Why is our new building good for the environment?
Our new education block, the Declan Building is finally complete. We now have six purpose built classrooms designed to support learning. However, there is more to this building than first meets the eye. Our new building is designed to be ‘Passivhaus’. You may be wondering what the term Passivhaus actually means. Well, the concept originated in Germany.
Passivhaus, literally passive house in English, refers to buildings created to rigorous energy efficient design standards so that they maintain an almost constant temperature.
Passivhaus buildings are so well constructed, insulated and ventilated that they retain heat from the sun and the activities of their occupants, requiring very little additional heating or cooling.
A Passivhaus building aims not to use as much energy in the first place by being effectively sealed against the elements.
The actual construction methods of Passivhaus buildings will vary but they will all have some features in common, including:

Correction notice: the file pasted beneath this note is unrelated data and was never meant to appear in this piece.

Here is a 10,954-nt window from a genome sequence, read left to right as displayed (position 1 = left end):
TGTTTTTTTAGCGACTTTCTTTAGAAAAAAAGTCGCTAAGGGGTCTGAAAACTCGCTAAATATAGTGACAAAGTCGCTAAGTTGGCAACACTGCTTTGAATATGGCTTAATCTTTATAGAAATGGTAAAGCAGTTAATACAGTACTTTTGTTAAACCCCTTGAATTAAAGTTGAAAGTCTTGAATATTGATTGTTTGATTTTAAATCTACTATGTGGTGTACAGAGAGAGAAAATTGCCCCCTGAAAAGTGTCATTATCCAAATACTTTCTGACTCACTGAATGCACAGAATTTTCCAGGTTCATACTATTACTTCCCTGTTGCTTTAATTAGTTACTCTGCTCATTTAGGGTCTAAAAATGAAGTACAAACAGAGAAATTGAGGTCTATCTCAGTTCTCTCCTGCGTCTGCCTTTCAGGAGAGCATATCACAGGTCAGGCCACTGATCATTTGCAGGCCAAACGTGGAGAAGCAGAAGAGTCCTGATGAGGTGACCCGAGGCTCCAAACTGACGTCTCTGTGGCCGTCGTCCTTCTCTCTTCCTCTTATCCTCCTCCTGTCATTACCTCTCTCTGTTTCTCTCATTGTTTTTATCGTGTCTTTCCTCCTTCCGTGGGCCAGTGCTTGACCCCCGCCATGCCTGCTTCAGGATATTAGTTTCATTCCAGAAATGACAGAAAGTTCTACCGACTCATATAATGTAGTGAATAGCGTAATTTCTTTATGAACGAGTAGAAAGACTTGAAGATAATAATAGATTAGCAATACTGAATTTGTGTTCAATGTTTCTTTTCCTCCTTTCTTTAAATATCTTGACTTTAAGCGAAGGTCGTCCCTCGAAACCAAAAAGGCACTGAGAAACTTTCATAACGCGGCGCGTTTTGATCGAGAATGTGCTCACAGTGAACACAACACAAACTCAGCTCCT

· Far greater insulation than typical UK properties.
· Triple glazing, with insulated frames.
· Impressive airtightness levels (around 20x more than a standard build).
· Mechanical ventilation, with heat recovery system attached.
Do we need to heat a Passivhaus Building?
· A Passivhaus building aims to reduce the need to heat the building to such an extent that you don’t need a conventional heating system. However, there will be some heating mechanism attached to the property – often it takes the form of a small heating element attached to the ventilation system.
· These use very little energy and usually only kick in once the outside temperature drops below freezing. A passivhaus will also need to have a mechanism to heat water – it could be solar heating or an air source heat pump- both of which produce no emissions at the point of use.
Hidden out of sight on the roof of the new build is a bank of solar panels.
How is this good for the environment?
Sustainability. A Passivhaus requires as little as 10 percent of the energy used by typical central European buildings – meaning an energy savings of up to 90 percent!